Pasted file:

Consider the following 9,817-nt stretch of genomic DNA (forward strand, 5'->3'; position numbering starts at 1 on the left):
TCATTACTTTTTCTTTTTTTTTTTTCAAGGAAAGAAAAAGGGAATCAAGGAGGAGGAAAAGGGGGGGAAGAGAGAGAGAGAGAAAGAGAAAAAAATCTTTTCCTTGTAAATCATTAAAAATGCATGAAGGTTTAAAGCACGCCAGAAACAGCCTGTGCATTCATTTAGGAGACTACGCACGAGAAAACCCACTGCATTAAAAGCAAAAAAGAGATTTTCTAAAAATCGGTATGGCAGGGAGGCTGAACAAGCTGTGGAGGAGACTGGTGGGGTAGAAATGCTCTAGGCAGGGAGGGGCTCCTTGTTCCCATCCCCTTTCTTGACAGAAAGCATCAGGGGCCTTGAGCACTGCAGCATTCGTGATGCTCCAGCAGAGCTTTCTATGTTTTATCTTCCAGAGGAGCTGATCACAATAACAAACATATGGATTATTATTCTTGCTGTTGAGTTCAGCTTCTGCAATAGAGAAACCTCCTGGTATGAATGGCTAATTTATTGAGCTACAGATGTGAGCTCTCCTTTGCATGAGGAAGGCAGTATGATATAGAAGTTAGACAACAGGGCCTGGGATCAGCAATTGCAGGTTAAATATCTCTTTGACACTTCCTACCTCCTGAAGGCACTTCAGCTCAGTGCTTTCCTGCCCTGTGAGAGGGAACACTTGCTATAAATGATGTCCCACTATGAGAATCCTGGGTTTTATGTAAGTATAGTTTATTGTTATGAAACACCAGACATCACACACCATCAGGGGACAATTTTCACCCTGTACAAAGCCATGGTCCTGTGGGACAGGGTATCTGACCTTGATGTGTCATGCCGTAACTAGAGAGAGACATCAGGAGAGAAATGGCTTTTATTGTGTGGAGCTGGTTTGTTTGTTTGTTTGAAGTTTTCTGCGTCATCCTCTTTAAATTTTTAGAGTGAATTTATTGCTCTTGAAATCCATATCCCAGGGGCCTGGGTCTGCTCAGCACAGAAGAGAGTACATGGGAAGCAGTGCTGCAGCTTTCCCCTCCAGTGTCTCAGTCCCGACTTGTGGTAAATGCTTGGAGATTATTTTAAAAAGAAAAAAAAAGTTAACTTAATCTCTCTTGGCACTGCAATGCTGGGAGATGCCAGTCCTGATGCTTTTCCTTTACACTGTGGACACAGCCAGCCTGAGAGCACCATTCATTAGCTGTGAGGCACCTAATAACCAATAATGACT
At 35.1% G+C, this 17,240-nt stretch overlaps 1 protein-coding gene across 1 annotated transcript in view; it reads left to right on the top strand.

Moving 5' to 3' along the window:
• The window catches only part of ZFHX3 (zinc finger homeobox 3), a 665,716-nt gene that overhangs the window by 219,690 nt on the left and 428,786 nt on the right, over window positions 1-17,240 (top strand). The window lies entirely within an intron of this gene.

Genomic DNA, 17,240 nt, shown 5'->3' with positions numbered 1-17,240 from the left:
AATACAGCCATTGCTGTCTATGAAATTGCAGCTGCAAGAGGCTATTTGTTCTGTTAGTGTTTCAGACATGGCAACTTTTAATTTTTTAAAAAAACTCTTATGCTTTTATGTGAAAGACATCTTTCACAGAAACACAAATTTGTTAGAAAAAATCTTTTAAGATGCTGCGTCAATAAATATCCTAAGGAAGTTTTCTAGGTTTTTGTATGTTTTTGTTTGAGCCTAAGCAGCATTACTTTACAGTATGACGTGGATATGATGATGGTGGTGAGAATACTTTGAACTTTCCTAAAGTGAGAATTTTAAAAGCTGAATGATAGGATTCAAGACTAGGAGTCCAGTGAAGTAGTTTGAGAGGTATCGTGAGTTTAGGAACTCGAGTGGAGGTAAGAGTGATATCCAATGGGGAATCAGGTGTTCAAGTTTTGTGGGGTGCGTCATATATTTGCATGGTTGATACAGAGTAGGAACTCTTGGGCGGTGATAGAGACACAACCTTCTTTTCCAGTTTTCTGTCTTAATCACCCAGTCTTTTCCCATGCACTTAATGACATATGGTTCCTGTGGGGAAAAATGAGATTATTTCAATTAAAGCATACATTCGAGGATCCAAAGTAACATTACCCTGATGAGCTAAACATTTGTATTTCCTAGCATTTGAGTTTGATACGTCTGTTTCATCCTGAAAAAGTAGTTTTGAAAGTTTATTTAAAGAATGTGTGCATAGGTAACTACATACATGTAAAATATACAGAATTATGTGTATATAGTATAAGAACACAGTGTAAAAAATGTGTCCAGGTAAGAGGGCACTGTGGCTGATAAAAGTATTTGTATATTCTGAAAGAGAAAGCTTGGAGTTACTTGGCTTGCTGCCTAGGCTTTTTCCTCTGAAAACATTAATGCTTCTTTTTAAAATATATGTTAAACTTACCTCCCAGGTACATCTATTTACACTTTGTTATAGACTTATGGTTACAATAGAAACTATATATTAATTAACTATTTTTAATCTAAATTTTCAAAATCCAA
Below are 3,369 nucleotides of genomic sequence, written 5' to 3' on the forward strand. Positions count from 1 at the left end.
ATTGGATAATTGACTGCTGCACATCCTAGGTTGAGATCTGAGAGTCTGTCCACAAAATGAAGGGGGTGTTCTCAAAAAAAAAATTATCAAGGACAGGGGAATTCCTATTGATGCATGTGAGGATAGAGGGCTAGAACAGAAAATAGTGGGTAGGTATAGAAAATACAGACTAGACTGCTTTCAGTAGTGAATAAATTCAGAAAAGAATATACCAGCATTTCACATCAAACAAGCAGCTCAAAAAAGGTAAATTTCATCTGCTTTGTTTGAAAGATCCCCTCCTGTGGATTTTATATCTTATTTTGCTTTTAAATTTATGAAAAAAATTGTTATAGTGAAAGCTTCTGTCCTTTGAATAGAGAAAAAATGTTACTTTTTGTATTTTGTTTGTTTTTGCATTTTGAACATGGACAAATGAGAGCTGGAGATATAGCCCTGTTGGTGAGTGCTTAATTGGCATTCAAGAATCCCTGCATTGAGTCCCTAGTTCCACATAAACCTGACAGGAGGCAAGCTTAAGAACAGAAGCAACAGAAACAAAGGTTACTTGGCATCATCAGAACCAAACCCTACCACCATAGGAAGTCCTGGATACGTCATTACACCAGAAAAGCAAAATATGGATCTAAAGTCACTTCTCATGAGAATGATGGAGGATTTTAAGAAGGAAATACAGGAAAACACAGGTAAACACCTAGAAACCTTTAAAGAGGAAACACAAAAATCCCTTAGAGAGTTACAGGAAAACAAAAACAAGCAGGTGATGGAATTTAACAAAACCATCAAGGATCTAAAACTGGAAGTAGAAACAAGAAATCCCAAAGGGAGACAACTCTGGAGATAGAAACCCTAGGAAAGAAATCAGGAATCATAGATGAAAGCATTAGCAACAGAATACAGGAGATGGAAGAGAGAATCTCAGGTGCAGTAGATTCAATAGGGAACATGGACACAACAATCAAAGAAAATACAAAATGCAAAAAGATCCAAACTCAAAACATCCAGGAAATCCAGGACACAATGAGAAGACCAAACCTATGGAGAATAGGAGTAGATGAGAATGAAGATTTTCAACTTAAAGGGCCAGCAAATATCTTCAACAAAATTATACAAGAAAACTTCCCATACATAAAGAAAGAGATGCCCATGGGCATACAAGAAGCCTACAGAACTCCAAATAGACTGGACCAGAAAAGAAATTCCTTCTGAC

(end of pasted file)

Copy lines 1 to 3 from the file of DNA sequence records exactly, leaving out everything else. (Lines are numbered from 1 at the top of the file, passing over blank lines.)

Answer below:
Consider the following 9,817-nt stretch of genomic DNA (forward strand, 5'->3'; position numbering starts at 1 on the left):
TCATTACTTTTTCTTTTTTTTTTTTCAAGGAAAGAAAAAGGGAATCAAGGAGGAGGAAAAGGGGGGGAAGAGAGAGAGAGAGAAAGAGAAAAAAATCTTTTCCTTGTAAATCATTAAAAATGCATGAAGGTTTAAAGCACGCCAGAAACAGCCTGTGCATTCATTTAGGAGACTACGCACGAGAAAACCCACTGCATTAAAAGCAAAAAAGAGATTTTCTAAAAATCGGTATGGCAGGGAGGCTGAACAAGCTGTGGAGGAGACTGGTGGGGTAGAAATGCTCTAGGCAGGGAGGGGCTCCTTGTTCCCATCCCCTTTCTTGACAGAAAGCATCAGGGGCCTTGAGCACTGCAGCATTCGTGATGCTCCAGCAGAGCTTTCTATGTTTTATCTTCCAGAGGAGCTGATCACAATAACAAACATATGGATTATTATTCTTGCTGTTGAGTTCAGCTTCTGCAATAGAGAAACCTCCTGGTATGAATGGCTAATTTATTGAGCTACAGATGTGAGCTCTCCTTTGCATGAGGAAGGCAGTATGATATAGAAGTTAGACAACAGGGCCTGGGATCAGCAATTGCAGGTTAAATATCTCTTTGACACTTCCTACCTCCTGAAGGCACTTCAGCTCAGTGCTTTCCTGCCCTGTGAGAGGGAACACTTGCTATAAATGATGTCCCACTATGAGAATCCTGGGTTTTATGTAAGTATAGTTTATTGTTATGAAACACCAGACATCACACACCATCAGGGGACAATTTTCACCCTGTACAAAGCCATGGTCCTGTGGGACAGGGTATCTGACCTTGATGTGTCATGCCGTAACTAGAGAGAGACATCAGGAGAGAAATGGCTTTTATTGTGTGGAGCTGGTTTGTTTGTTTGTTTGAAGTTTTCTGCGTCATCCTCTTTAAATTTTTAGAGTGAATTTATTGCTCTTGAAATCCATATCCCAGGGGCCTGGGTCTGCTCAGCACAGAAGAGAGTACATGGGAAGCAGTGCTGCAGCTTTCCCCTCCAGTGTCTCAGTCCCGACTTGTGGTAAATGCTTGGAGATTATTTTAAAAAGAAAAAAAAAGTTAACTTAATCTCTCTTGGCACTGCAATGCTGGGAGATGCCAGTCCTGATGCTTTTCCTTTACACTGTGGACACAGCCAGCCTGAGAGCACCATTCATTAGCTGTGAGGCACCTAATAACCAATAATGACT
At 35.1% G+C, this 17,240-nt stretch overlaps 1 protein-coding gene across 1 annotated transcript in view; it reads left to right on the top strand.